Evidence-based

Monday, 1 April 2019

Having knowledge and experience in evidence-based practice is another important part of what library professionals do best and why librarianship is one of the most trusted professions in Australia.

The goal of evidence-based practice is to create better outcomes based on scientifically relevant research, most likely quantitative in nature. It is an approach where decision-makers rank evidence according to how scientifically sound it may be to help guide their choices.

The practice as a movement began to emerge in medicine during the early 1990s and became popular in nursing and other allied health fields, education, research, management and many other disciplines.

Libraries have been using the concept for a long time. Having worked in academic and research libraries over the past 15 years, I have gained an appreciation of how library users rely on the expertise of information professionals to help them identify and critically assess the information available to them and to gather evidence for research.

Educating library users in information and digital literacy forms the basis for evidence-based research. A good example of this is computational analysis in the form of data and text mining. Using specific software, which is often platform based, researchers can extract data, identify trends, search for patterns and better understand the relationships of terms within and between documents or datasets. Analysis can be focused on word frequency, words that occur near each other, common phrases and other patterns. This technique teaches researchers to be able to identify, locate, evaluate, and effectively use that information as evidence for what they are trying to achieve.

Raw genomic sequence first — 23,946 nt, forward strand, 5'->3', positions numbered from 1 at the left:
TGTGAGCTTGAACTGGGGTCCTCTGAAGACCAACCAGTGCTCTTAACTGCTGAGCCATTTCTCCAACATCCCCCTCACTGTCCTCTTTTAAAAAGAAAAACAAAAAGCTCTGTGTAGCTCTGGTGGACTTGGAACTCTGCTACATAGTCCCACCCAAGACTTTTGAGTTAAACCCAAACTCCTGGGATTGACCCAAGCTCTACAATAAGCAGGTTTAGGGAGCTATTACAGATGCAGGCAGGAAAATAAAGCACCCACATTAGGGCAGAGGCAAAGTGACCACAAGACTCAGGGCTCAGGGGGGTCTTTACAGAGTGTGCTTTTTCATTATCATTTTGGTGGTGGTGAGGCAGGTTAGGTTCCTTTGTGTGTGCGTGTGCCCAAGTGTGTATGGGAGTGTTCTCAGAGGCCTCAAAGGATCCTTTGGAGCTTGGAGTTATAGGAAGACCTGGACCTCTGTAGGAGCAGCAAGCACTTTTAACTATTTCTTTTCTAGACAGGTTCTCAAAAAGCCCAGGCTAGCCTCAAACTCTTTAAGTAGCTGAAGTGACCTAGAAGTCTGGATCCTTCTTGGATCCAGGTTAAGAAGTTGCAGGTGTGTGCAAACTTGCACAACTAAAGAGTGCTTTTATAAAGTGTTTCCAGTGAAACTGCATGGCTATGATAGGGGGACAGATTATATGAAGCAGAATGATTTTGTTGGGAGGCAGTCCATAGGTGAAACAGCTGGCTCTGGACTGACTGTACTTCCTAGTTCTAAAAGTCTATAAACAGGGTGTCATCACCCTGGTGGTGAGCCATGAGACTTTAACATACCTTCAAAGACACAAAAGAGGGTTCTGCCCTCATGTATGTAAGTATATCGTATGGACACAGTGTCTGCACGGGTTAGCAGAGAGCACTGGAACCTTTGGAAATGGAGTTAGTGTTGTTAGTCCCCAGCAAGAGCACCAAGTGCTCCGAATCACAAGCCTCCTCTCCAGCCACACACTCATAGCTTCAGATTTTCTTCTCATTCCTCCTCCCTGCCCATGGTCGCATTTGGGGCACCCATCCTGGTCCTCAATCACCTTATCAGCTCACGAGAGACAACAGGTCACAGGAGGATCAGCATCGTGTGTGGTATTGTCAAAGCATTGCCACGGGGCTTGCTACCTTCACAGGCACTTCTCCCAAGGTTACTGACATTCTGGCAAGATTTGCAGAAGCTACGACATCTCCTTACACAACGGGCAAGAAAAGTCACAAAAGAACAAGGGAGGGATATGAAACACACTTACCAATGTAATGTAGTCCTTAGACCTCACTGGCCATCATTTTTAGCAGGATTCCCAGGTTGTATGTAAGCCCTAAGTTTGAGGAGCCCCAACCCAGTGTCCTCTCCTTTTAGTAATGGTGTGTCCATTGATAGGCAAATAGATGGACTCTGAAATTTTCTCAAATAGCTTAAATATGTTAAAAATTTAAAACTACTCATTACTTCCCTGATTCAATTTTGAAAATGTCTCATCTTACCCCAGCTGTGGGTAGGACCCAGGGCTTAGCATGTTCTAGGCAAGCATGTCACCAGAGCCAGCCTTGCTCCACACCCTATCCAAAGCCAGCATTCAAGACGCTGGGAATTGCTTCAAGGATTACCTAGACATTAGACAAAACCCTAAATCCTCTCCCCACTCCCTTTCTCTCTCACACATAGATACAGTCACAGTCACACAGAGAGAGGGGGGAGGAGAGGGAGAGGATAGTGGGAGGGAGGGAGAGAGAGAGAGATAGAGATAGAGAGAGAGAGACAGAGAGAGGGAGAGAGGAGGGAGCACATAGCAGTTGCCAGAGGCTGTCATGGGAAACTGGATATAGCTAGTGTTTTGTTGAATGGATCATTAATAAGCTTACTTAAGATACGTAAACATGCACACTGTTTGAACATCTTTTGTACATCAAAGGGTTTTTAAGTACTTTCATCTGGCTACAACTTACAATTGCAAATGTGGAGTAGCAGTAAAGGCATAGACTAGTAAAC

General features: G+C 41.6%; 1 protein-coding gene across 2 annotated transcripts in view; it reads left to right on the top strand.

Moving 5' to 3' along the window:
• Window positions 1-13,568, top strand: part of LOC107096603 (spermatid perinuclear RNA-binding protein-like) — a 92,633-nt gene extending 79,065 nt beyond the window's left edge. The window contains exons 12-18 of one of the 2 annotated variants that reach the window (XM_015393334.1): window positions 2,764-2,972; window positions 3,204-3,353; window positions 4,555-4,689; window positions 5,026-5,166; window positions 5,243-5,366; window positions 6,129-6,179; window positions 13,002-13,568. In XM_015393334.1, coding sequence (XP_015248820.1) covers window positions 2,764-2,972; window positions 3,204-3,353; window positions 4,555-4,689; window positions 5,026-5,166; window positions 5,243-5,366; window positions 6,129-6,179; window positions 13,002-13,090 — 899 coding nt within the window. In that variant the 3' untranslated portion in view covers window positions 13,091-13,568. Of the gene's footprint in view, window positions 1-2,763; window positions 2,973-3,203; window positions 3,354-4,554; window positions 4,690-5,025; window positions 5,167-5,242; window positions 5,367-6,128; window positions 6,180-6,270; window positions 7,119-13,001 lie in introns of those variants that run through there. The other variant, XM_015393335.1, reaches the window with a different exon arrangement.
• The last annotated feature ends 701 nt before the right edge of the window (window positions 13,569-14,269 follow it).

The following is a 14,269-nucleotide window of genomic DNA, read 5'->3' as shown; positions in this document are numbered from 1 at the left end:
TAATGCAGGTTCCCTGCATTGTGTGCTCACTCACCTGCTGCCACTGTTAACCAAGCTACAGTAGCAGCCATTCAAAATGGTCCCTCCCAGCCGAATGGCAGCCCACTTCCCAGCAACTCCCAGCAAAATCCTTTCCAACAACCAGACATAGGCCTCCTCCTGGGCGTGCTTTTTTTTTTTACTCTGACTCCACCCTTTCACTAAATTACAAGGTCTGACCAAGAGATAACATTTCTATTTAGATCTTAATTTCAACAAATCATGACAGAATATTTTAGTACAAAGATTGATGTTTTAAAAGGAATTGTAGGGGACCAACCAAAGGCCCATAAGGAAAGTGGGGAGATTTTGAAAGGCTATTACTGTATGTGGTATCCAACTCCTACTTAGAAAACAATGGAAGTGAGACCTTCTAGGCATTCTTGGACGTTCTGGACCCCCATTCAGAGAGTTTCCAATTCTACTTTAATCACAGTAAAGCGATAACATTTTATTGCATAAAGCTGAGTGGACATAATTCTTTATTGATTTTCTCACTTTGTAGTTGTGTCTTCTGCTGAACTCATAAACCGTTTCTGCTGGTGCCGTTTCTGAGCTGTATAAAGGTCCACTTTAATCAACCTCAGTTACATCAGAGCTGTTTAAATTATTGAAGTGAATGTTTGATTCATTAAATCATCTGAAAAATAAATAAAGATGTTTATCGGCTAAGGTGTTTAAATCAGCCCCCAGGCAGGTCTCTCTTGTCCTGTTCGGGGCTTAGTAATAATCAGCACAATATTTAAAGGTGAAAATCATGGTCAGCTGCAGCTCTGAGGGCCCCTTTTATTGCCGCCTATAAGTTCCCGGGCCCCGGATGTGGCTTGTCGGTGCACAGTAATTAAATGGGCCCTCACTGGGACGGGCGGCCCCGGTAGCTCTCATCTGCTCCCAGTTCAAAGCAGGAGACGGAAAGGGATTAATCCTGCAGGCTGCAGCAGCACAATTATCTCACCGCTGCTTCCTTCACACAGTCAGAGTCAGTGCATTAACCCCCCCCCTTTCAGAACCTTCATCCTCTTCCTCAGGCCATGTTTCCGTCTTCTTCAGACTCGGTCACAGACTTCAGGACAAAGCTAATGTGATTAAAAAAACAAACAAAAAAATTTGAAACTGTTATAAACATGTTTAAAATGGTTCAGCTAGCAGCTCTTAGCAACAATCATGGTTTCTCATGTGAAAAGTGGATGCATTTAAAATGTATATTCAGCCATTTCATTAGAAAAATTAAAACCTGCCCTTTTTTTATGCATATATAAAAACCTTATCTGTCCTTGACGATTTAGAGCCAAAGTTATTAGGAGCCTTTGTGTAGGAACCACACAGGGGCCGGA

At the Australian Parliamentary Library and the Reserve Bank of Australia Library our clients depended on the expertise of librarians to support their research. We did this by providing evidence in the form of quality impartial and factual material to clients who relied on the quality of information to inform better policy and decision making. An example from my time working at the Reserve Bank is the task of supporting research into how financial markets reacted word by word to releases such as interviews and speeches made by regulators and policy makers. By using data and text mining techniques we provided datasets from media channels for researchers to process. The resulting patterns of key words were used to demonstrate evidence of activity reactions in various markets. Other specialised libraries such as law and health support and teach evidence-based practice and play a vital role in providing quality information to their clients.

Serving as a director of the ALIA Board, I have gained knowledge and understanding of the different sectors and found that this process of evidenced based research occurs across all libraries.

As a leader of a collection management team, I make frequent financial decisions based on evidence from a variety of sources. To give one example, renewing subscriptions to expensive datasets or ejournals involves gathering data to support decision making in several forms. Anecdotal evidence is collected by surveying and soliciting feedback from different user groups. Hard usage data is obtained from a combination of our systems and the vendor’s platform which reveal how often the material is accessed, what time of day and the geographic location of the user. All of this when analysed and presented forms the basis of justifying expenditure and promoting the library’s resources. In a similar way, new resources can be trialled, measured and analysed to the support procurement decisions.

Turning all this back on ourselves as leaders in the profession, our own use of evidence-based practice is essential to promote our libraries and to advocate for our future. Survival for libraries is all about demonstrating and marketing our value and the most effective way to argue for our own future growth is to present hard evidence. In the modern world of fake news and a 24-hour media cycle – gathering, analysing and presenting an argument based on a variety of strong evidence can be used to influence decision makers by using anything that can be usefully measured. Surveys and feedback, usage statistics and engaging champions are all ways of building evidence to mount a case for our future.